DEAR MISS MANNERS: I find it very self-centered and not at all mannerly for people to specify that a wedding or other family event be "black tie only." It's akin to inviting guests to an "all white" wedding, where everyone attending is supposed to wear only white, or a medieval-themed wedding where guests are not welcome unless they are in Renaissance attire. (I've heard of such weddings!)
If this were a dinner party or New Year's Eve party, for example, people like me who do not own formal wear could simply decline the invitation. But a wedding or bar mitzvah is a once-in-a-lifetime event -- a time for family and long-time friends to reconnect -- and no one should be made to feel shabby by being told that only black tie is acceptable.
Let the wedding party go to the expense of special dresses and tuxedos. Welcome the guests warmly, dressed as they are in the nicest clothes they own. "Proper" is a matter of attitude and of the heart, not just the apparel, as the gift they bring and the distance they have traveled indicate.
GENTLE READER: You are not the only gentleman Miss Manners has encountered who is under the mistaken impression that the opposite of "formal" is "good-hearted."
It isn't. The opposite of "formal" is "informal."
Both are among the styles currently in use; neither is a masquerade costume nor a gimmick. Asking guests to wear formal dress on a formal occasion is no more unmannerly than telling them to wear jeans on an informal one.
Having snapped at you, Miss Manners will now reassemble her own warm-heartedness to make the case that clothes do not reveal the heart. Snobbery thrives among those fiercely devoted to informality -- examine your attitude toward those who hold traditional weddings -- as much as among those who actually own evening dress.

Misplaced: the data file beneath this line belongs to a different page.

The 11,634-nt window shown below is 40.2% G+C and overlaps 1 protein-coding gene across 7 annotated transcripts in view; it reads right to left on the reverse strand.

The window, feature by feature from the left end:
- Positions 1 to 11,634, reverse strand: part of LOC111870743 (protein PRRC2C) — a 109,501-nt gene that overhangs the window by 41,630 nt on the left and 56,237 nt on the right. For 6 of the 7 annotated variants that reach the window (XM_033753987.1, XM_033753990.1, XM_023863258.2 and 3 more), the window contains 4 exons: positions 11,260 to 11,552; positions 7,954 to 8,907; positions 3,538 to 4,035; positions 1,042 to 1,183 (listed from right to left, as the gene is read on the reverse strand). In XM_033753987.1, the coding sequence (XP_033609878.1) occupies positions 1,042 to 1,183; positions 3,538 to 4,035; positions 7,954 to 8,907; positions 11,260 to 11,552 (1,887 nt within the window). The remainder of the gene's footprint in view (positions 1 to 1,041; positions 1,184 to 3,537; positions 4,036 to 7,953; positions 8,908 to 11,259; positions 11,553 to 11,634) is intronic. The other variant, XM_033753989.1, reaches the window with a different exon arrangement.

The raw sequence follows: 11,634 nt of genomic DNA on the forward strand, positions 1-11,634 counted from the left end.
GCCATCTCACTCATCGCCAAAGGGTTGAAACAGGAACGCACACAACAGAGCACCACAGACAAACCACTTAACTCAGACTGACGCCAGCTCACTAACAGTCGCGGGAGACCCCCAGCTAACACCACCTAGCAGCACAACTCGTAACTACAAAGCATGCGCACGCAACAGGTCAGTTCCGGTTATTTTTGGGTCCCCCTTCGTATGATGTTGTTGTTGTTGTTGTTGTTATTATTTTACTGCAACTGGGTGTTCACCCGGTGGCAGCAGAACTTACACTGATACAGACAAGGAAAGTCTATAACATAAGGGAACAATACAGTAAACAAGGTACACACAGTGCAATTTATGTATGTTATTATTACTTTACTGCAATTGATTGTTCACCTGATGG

She very much doubts that your hosts will greet you less warmly if you do not respect their wishes. Weddings do not generally feature bouncers who refuse to admit those whose outfits they feel will not add to the occasion.
DEAR MISS MANNERS: We were mourning the death of our dad. A neighbor brought over a dozen large homemade muffins.
The muffins were instantly devoured, and our brother took back the muffin pan. The neighbor asked if she could do anything else. Our brother said, "You could make more muffins!"
And she did -- bringing them within an hour. We thanked her profusely when she delivered them, and she was also thanked with a note. We gently scolded our brother, and he said, "But she asked."
Was this proper? The rest of us felt greedy (as we gobbled the new muffins).
GENTLE READER: Miss Manners is delighted that you appreciated the muffins, and assures you that the neighbor appreciated knowing this and feeling that she could be of use to you.
It is true that you cannot allow your brother to think that every polite offer may be taken literally. You don't want him asking a clerk who says "May I help you?" to explain his homework to him. But there are enough special circumstances here to excuse all of you.